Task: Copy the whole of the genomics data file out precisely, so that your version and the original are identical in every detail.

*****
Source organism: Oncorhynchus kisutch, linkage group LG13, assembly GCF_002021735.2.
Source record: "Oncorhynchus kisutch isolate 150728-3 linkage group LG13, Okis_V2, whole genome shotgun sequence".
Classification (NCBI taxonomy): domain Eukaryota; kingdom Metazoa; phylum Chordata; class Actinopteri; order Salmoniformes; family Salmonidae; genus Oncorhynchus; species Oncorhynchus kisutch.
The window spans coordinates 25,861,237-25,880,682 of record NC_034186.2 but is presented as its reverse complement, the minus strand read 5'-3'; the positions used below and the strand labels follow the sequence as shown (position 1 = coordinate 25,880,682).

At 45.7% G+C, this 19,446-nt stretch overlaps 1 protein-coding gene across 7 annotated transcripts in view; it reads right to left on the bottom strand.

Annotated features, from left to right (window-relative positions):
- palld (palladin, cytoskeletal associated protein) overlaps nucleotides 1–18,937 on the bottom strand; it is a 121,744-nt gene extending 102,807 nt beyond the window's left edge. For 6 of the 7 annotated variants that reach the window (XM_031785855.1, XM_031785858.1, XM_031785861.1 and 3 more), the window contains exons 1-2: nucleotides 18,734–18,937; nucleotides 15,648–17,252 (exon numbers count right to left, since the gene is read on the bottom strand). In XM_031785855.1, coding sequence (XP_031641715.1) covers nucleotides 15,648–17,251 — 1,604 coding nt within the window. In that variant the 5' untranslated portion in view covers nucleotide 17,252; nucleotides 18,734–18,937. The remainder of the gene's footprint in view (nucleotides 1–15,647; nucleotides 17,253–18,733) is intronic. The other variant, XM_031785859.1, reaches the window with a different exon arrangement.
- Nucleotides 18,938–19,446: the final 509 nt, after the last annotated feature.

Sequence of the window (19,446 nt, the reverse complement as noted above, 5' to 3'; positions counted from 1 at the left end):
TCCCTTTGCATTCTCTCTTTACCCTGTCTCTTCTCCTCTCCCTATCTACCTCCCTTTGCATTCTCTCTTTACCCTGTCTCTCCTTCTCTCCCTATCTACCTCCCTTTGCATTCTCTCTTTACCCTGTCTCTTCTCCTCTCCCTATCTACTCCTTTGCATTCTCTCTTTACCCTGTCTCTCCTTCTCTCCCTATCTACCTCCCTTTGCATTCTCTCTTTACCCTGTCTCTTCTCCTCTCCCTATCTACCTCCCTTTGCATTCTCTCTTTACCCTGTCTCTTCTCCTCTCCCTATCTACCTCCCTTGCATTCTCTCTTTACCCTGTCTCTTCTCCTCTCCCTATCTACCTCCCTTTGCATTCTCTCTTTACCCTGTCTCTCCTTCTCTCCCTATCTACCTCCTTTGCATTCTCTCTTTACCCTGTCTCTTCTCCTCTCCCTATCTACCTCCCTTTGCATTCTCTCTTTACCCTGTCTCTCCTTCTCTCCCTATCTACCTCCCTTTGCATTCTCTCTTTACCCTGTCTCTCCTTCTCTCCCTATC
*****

Source organism: Oncorhynchus kisutch, linkage group LG13, assembly GCF_002021735.2.
Source record: "Oncorhynchus kisutch isolate 150728-3 linkage group LG13, Okis_V2, whole genome shotgun sequence".
Classification (NCBI taxonomy): domain Eukaryota; kingdom Metazoa; phylum Chordata; class Actinopteri; order Salmoniformes; family Salmonidae; genus Oncorhynchus; species Oncorhynchus kisutch.
The window spans coordinates 25,861,237-25,880,682 of record NC_034186.2 but is presented as its reverse complement, the minus strand read 5'-3'; the positions used below and the strand labels follow the sequence as shown (position 1 = coordinate 25,880,682).

At 45.7% G+C, this 19,446-nt stretch overlaps 1 protein-coding gene across 7 annotated transcripts in view; it reads right to left on the bottom strand.

Annotated features, from left to right (window-relative positions):
- palld (palladin, cytoskeletal associated protein) overlaps nucleotides 1–18,937 on the bottom strand; it is a 121,744-nt gene extending 102,807 nt beyond the window's left edge. For 6 of the 7 annotated variants that reach the window (XM_031785855.1, XM_031785858.1, XM_031785861.1 and 3 more), the window contains exons 1-2: nucleotides 18,734–18,937; nucleotides 15,648–17,252 (exon numbers count right to left, since the gene is read on the bottom strand). In XM_031785855.1, coding sequence (XP_031641715.1) covers nucleotides 15,648–17,251 — 1,604 coding nt within the window. In that variant the 5' untranslated portion in view covers nucleotide 17,252; nucleotides 18,734–18,937. The remainder of the gene's footprint in view (nucleotides 1–15,647; nucleotides 17,253–18,733) is intronic. The other variant, XM_031785859.1, reaches the window with a different exon arrangement.
- Nucleotides 18,938–19,446: the final 509 nt, after the last annotated feature.

Sequence of the window (19,446 nt, the reverse complement as noted above, 5' to 3'; positions counted from 1 at the left end):
TCCCTTTGCATTCTCTCTTTACCCTGTCTCTTCTCCTCTCCCTATCTACCTCCCTTTGCATTCTCTCTTTACCCTGTCTCTCCTTCTCTCCCTATCTACCTCCCTTTGCATTCTCTCTTTACCCTGTCTCTTCTCCTCTCCCTATCTACTCCTTTGCATTCTCTCTTTACCCTGTCTCTCCTTCTCTCCCTATCTACCTCCCTTTGCATTCTCTCTTTACCCTGTCTCTTCTCCTCTCCCTATCTACCTCCCTTTGCATTCTCTCTTTACCCTGTCTCTTCTCCTCTCCCTATCTACCTCCCTTGCATTCTCTCTTTACCCTGTCTCTTCTCCTCTCCCTATCTACCTCCCTTTGCATTCTCTCTTTACCCTGTCTCTCCTTCTCTCCCTATCTACCTCCTTTGCATTCTCTCTTTACCCTGTCTCTTCTCCTCTCCCTATCTACCTCCCTTTGCATTCTCTCTTTACCCTGTCTCTCCTTCTCTCCCTATCTACCTCCCTTTGCATTCTCTCTTTACCCTGTCTCTCCTTCTCTCCCTATC